Riding Structural Tailwinds
Oppenheimer International Equity Fund
Author: Ticker Magazine
Last Update: Nov 30, 2:36 PM EST
|Often the market and industry structure plays a key role in determining the long-term performance of many businesses just as the position of a company in a particular industry does. Companies enjoying such structural tailwinds are more likely to reward investors with delivering predictable financial results. James Ayer, portfolio manager of the Oppenheimer International Equity Fund, applies a disciplined process in search of stocks with these characteristics around the globe.
“Rather than constructing a portfolio around a benchmark, we believe in structuring portfolios around themes where we think there is long-term potential or structural tailwinds that help companies outperform over time.”
In this macro environment, where the Chinese and European economies are expanding, and the US economy and Japanese corporate profits are doing well, what we have done over the last 12 months or so is to prioritize more cyclical stocks with operating leverage and financials over defensive utilities, telecommunications, and consumer non-durables which have fallen on our watch list. Macro analysis does affect both watch list prioritization and portfolio construction.
Q: Would you provide an example from another industry and location?
For us, a big holding in Japan has been multinational conglomerate Sony Corporation. What impressed me was its management team, which got rid of the former CEO after investors grew tired of him failing to restructure the organization. They extricated themselves from failed businesses like PCs, and reduced their exposure to cell phones, leaving them with their strongest items, like CMOS sensors, a vital component of all cell phone cameras.
For the first time in the company’s history, the new CEO and CFO assigned each division a cost of capital, and management was remunerated for delivering returns above the cost of capital; plus, they cut staff heavily, particularly in some of the nonperforming businesses.
Q: What process do you use to construct your portfolio?
There are generally 70 to 80 names in the portfolio. The largest position is 3%, and the top 15 above 2%, but the bulk of the portfolio positions each comprise around 1% to 1.5%, followed by starter positions at maybe 50 basis points.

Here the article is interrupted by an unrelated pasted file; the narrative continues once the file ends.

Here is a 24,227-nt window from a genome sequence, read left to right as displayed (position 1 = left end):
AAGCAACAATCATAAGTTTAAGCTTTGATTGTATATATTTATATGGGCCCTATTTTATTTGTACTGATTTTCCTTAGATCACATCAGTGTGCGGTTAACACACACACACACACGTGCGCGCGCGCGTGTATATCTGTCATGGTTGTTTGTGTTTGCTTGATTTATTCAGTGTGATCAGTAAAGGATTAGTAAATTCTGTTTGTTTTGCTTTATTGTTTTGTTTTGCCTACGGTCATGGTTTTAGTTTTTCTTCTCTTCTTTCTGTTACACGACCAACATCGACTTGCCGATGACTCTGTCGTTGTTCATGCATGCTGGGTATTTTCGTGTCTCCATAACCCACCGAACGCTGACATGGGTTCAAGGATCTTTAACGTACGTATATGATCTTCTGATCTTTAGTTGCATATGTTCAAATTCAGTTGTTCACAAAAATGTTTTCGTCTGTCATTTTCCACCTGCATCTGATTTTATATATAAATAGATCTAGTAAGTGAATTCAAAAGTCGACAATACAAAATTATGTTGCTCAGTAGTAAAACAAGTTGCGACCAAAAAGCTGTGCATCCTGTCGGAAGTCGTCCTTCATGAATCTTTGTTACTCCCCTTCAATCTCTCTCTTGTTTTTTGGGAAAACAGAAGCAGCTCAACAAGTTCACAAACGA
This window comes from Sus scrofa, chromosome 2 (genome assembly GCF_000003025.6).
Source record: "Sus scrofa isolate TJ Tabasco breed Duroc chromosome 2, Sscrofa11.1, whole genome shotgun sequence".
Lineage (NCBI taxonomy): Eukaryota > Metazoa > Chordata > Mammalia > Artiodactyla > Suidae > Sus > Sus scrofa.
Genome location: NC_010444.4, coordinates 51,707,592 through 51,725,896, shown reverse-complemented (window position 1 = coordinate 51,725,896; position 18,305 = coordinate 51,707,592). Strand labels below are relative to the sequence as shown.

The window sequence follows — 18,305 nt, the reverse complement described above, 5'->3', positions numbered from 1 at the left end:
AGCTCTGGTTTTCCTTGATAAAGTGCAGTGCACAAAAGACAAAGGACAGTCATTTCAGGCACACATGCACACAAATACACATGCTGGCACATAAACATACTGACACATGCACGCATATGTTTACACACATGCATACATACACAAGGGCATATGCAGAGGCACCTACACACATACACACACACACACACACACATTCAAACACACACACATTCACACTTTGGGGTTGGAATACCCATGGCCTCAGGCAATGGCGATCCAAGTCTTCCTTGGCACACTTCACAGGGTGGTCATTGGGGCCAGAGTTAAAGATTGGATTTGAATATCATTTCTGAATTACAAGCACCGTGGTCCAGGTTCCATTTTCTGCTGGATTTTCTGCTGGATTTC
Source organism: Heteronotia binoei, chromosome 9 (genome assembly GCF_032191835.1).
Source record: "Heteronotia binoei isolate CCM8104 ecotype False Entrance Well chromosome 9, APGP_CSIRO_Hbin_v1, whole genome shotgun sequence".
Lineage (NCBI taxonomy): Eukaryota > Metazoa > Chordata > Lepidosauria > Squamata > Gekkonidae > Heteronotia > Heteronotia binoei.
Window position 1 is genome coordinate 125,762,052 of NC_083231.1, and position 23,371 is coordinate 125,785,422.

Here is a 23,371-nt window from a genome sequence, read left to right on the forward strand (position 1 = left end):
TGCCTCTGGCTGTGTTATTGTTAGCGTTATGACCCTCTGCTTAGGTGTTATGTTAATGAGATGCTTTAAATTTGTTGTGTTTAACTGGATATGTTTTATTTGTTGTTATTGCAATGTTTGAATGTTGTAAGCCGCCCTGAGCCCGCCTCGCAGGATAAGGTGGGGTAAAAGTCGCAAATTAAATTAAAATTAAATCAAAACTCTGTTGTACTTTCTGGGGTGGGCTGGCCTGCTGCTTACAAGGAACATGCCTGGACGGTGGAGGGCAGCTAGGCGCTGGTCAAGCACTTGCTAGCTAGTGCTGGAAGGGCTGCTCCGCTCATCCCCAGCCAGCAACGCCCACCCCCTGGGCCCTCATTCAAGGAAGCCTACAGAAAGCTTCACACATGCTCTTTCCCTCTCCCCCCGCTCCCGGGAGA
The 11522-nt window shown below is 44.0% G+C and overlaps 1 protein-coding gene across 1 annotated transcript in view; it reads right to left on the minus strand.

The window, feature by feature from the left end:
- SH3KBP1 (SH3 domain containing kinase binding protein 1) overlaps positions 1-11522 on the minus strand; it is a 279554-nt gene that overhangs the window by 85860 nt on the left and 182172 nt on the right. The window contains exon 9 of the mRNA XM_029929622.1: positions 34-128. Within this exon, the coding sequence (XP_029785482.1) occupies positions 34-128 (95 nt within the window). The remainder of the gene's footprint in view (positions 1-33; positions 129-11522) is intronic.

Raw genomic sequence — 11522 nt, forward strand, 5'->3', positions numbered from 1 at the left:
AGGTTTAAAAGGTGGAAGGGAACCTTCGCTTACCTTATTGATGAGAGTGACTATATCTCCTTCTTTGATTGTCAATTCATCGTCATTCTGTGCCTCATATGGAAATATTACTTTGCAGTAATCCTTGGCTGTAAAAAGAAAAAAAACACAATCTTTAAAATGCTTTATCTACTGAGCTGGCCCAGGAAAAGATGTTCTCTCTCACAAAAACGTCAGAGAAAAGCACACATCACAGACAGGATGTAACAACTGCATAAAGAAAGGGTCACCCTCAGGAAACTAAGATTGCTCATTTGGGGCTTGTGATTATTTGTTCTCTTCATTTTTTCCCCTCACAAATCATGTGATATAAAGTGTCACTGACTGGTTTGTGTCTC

For us, business falls into four categories: two are defensive (quality companies at a good price, and companies with high, free cash flow yield, high-dividend yields, consumer non-durables, and low beta stocks—what we call stabilizers); plus restructuring and turnaround situations; and cyclical companies with operating leverage.
We look at our aggregate exposure to each of these four categories, two being the more cyclical ones that benefit when the global economy grows, and the other two being quality at a good price and defensive stabilizers, which outperform in deflationary environments and when growth is decelerating. This keeps us from crowding into an area that is highly correlated.
We also have some extreme geographic allocations, such as being overweight France and Japan and underweight the UK, but it’s not like we decide we want to overweight this or that macro region or geography. We view the world as a global marketplace for stocks, and divide it into three categories: developed Asia, Europe, and emerging markets. When I look at macro statistics, I look at the US and China, and that’s what determines corporate profits in Europe and Japan and the rest of the world.
Again, we construct the portfolio around themes, not around country overweight/underweight.
Q: How do you view and manage risk?
A primary risk is having a portfolio that we think is diversified, yet the holdings are highly correlated. To get the real benefits of diversification, we must have uncorrelated securities.
We favor defensive stocks in a slowing growth environment, while in an upturn or reflationary environment, like in 2013 and again after the US elections, we favor more cyclical companies with greater operating leverage. But, for us, it boils down to understanding the correlations in our portfolio and managing that risk. We have a good risk management team, with whom we work.
Other risks are volatility versus an index, capital loss, and underperforming an index or peers. A solid long-term track record is achieved by having a lot less downside in a bear market.
I don’t believe in being dogmatic about what we do, as that runs the risk of sustained underperformance. I believe in flexibility, and taking an eclectic approach to money management. I believe in cutting our losses and letting our winners run—unless we have some really good ideas in the watch list that make it attractive to trim some of the past winners.
I like to trade around positions. For instance, there is not much turnover in our top 20 holdings. They are in there for a long time, but I will trade around them. If they get expensive, or the risk is rising, or if I make an investment and it’s not working, I will trim the position. That’s my approach to risk management for long term performance.
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